by Yolanda Pierce, Ph.D.,
While the nation has been celebrating the 150th Anniversary of the Emancipation Proclamation, I have been lamenting how this “freedom” document failed to articulate a liberatory vision for formerly enslaved people. Despite proclaiming freedom for the captive, far too many questions remained after emancipation that are yet unanswered: what are the moral, spiritual, emotional, financial, and psychological repercussions and consequences for being free after having known 250 years of bondage?
The “freedom” often accorded to the formerly enslaved included the freedom to continue to serve as an economic underclass, laboring on behalf of of a nation that had already stolen generations of its wealth. The Emancipation Proclamation and its corollary documents insisted that the best path for the newly enslaved was to remain quiet, not cause trouble, and continue the work and social status to which they had been accustomed. Is this freedom? Frederick Douglass reminds us: “Those who profess to favor freedom, and yet depreciate agitation, are men who want crops without plowing up the ground.”
So I want to agitate the soil with an important question that we often do not ask about the Emancipation Proclamation: what about the moral and spiritual emancipation of the slave owners? Had they been freed from hundreds of years of prejudice, hundreds of years of denigrating black skin as cursed? Had they been freed from their unwarranted privileges, which they believed was God-ordained based solely upon the color of their skin? If the bodies of the enslaved needed to be freed, surely the minds of the slaveholders demanded equal emancipation, as they willingly participated in a project of human subjugation and genocide.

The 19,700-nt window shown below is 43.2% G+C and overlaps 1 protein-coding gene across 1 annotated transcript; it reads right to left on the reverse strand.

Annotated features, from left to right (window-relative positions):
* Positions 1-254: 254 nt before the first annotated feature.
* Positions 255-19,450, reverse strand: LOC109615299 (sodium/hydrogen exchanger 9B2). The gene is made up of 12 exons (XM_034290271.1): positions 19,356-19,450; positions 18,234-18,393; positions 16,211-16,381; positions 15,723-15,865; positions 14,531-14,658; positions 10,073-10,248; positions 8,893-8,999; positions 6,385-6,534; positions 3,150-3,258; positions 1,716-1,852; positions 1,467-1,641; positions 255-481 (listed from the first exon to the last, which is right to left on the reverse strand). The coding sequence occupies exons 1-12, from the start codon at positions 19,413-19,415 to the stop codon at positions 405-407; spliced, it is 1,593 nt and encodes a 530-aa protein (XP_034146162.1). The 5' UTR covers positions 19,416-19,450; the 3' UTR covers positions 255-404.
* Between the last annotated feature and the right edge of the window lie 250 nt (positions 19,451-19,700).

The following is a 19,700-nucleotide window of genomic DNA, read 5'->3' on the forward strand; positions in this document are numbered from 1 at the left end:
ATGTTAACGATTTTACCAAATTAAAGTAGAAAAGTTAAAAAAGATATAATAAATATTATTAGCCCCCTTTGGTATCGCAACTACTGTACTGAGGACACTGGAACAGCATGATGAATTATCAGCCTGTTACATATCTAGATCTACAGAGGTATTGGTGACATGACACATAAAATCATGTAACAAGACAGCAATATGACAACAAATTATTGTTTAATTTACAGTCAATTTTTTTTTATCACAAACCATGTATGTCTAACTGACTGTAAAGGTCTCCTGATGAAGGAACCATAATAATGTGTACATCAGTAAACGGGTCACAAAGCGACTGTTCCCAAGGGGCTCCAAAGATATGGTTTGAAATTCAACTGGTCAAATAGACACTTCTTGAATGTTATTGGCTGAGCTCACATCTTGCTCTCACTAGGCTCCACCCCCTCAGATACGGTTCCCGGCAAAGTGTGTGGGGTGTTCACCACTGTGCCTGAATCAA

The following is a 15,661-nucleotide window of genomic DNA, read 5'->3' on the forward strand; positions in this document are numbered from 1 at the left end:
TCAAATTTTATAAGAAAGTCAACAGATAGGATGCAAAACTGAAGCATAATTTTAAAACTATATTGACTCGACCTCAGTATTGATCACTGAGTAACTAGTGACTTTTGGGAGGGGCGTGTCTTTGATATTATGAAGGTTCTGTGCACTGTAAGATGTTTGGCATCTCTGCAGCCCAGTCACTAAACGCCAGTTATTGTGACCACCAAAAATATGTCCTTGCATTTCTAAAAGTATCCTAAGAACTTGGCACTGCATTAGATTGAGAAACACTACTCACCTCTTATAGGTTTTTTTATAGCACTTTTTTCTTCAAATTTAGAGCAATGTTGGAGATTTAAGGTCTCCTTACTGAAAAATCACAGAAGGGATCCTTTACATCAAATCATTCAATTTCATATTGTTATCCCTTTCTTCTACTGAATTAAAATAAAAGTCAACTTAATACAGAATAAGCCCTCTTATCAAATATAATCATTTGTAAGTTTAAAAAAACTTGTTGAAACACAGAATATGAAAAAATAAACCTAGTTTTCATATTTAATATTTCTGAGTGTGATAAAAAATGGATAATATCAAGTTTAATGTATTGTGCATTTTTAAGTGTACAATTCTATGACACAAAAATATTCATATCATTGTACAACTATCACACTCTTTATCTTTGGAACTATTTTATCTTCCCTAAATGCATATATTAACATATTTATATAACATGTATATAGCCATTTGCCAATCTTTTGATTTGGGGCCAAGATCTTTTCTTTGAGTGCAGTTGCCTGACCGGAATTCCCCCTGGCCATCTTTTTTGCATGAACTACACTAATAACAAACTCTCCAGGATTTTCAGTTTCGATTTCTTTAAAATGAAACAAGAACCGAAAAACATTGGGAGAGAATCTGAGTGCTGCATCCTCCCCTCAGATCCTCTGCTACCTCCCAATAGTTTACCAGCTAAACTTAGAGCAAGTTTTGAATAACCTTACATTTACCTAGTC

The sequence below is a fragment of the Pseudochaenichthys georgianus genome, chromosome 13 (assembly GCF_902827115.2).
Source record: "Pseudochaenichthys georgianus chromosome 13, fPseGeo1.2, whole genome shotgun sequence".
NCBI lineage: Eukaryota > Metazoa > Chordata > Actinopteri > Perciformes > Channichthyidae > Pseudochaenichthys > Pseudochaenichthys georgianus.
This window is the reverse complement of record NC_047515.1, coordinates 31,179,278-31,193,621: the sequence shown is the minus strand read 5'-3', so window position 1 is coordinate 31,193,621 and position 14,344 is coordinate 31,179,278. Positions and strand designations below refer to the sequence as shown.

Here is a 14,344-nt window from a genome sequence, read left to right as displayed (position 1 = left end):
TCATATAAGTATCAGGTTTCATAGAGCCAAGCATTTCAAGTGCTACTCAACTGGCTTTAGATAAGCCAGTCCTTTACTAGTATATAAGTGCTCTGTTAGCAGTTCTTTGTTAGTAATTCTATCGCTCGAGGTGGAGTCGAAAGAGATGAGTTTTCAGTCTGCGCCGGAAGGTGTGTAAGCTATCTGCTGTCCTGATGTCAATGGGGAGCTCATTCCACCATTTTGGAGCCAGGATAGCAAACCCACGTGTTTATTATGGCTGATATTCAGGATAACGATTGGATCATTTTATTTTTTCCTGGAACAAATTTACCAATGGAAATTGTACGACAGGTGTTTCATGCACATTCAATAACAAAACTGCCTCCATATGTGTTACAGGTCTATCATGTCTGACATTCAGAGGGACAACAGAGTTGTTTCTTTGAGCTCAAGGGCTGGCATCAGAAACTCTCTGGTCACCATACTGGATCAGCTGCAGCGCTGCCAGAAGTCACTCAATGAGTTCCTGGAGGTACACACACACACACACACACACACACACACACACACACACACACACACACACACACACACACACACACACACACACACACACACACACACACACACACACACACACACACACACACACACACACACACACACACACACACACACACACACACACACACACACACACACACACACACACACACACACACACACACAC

As Christians, we love to talk about freedom, how Christ has made us free, and free indeed. But it is often talk without substance, because freedom is no easy work:
We cannot talk about freedom without first talking about bondage…and we are urged at every turn to forget that chattel bondage ever existed.
We cannot talk about freedom without talking about mental and psychological enslavement…but we pretend that there are no lingering consequences of slavery still apparent today.
We cannot talk about freedom without talking about reparations for those enslaved…but when you do so, you are labeled as someone still holding on to the wrongs of the past.
As the Lenten season continues, I want to trouble our notion of what it means to be free, to live in a “free” country, to enjoy the “freedoms” of Christian identity – when those freedoms seem divorced from the reality of what Christ calls us to do: to serve the least, the last, and the lost. Are we free, indeed, if in prisons, schools, churches, and institutions all around us, far too many remain in shackles even after emancipation has been proclaimed?